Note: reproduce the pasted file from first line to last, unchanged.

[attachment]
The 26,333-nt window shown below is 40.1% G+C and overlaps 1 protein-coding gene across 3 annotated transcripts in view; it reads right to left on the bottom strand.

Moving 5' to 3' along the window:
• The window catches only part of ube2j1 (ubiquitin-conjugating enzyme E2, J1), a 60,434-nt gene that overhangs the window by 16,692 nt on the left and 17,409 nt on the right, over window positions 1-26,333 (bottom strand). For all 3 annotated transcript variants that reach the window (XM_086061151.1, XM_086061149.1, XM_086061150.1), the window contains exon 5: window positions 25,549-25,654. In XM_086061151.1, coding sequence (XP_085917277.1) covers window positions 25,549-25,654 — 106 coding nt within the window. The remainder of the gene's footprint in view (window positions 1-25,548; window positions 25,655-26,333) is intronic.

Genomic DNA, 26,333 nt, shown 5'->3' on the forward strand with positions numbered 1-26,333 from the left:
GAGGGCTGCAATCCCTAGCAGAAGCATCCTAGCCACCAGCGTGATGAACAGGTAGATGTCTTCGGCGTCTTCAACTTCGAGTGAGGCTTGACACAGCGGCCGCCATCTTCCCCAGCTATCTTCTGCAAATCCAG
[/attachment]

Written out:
The 26,333-nt window shown below is 40.1% G+C and overlaps 1 protein-coding gene across 3 annotated transcripts in view; it reads right to left on the bottom strand.

Moving 5' to 3' along the window:
• The window catches only part of ube2j1 (ubiquitin-conjugating enzyme E2, J1), a 60,434-nt gene that overhangs the window by 16,692 nt on the left and 17,409 nt on the right, over window positions 1-26,333 (bottom strand). For all 3 annotated transcript variants that reach the window (XM_086061151.1, XM_086061149.1, XM_086061150.1), the window contains exon 5: window positions 25,549-25,654. In XM_086061151.1, coding sequence (XP_085917277.1) covers window positions 25,549-25,654 — 106 coding nt within the window. The remainder of the gene's footprint in view (window positions 1-25,548; window positions 25,655-26,333) is intronic.

Genomic DNA, 26,333 nt, shown 5'->3' on the forward strand with positions numbered 1-26,333 from the left:
GAGGGCTGCAATCCCTAGCAGAAGCATCCTAGCCACCAGCGTGATGAACAGGTAGATGTCTTCGGCGTCTTCAACTTCGAGTGAGGCTTGACACAGCGGCCGCCATCTTCCCCAGCTATCTTCTGCAAATCCAG